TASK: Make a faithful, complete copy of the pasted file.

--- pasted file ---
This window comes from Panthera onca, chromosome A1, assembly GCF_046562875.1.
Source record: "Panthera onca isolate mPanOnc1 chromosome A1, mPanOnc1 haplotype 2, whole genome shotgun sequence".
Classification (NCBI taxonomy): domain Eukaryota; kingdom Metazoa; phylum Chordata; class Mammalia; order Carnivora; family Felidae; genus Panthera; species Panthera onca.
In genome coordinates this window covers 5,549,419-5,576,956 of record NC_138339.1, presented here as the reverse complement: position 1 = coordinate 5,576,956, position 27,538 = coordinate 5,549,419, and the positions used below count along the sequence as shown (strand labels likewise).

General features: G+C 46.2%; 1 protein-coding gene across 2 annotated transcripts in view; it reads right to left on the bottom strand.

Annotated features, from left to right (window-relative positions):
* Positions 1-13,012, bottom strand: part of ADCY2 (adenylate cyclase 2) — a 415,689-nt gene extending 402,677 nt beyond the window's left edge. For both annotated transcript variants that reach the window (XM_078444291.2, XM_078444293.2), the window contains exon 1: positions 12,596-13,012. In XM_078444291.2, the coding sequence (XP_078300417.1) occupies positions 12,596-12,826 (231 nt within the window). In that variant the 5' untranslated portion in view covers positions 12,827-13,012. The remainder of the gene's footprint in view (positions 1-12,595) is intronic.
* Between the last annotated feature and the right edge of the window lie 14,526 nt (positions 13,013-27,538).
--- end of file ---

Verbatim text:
This window comes from Panthera onca, chromosome A1, assembly GCF_046562875.1.
Source record: "Panthera onca isolate mPanOnc1 chromosome A1, mPanOnc1 haplotype 2, whole genome shotgun sequence".
Classification (NCBI taxonomy): domain Eukaryota; kingdom Metazoa; phylum Chordata; class Mammalia; order Carnivora; family Felidae; genus Panthera; species Panthera onca.
In genome coordinates this window covers 5,549,419-5,576,956 of record NC_138339.1, presented here as the reverse complement: position 1 = coordinate 5,576,956, position 27,538 = coordinate 5,549,419, and the positions used below count along the sequence as shown (strand labels likewise).

General features: G+C 46.2%; 1 protein-coding gene across 2 annotated transcripts in view; it reads right to left on the bottom strand.

Annotated features, from left to right (window-relative positions):
* Positions 1-13,012, bottom strand: part of ADCY2 (adenylate cyclase 2) — a 415,689-nt gene extending 402,677 nt beyond the window's left edge. For both annotated transcript variants that reach the window (XM_078444291.2, XM_078444293.2), the window contains exon 1: positions 12,596-13,012. In XM_078444291.2, the coding sequence (XP_078300417.1) occupies positions 12,596-12,826 (231 nt within the window). In that variant the 5' untranslated portion in view covers positions 12,827-13,012. The remainder of the gene's footprint in view (positions 1-12,595) is intronic.
* Between the last annotated feature and the right edge of the window lie 14,526 nt (positions 13,013-27,538).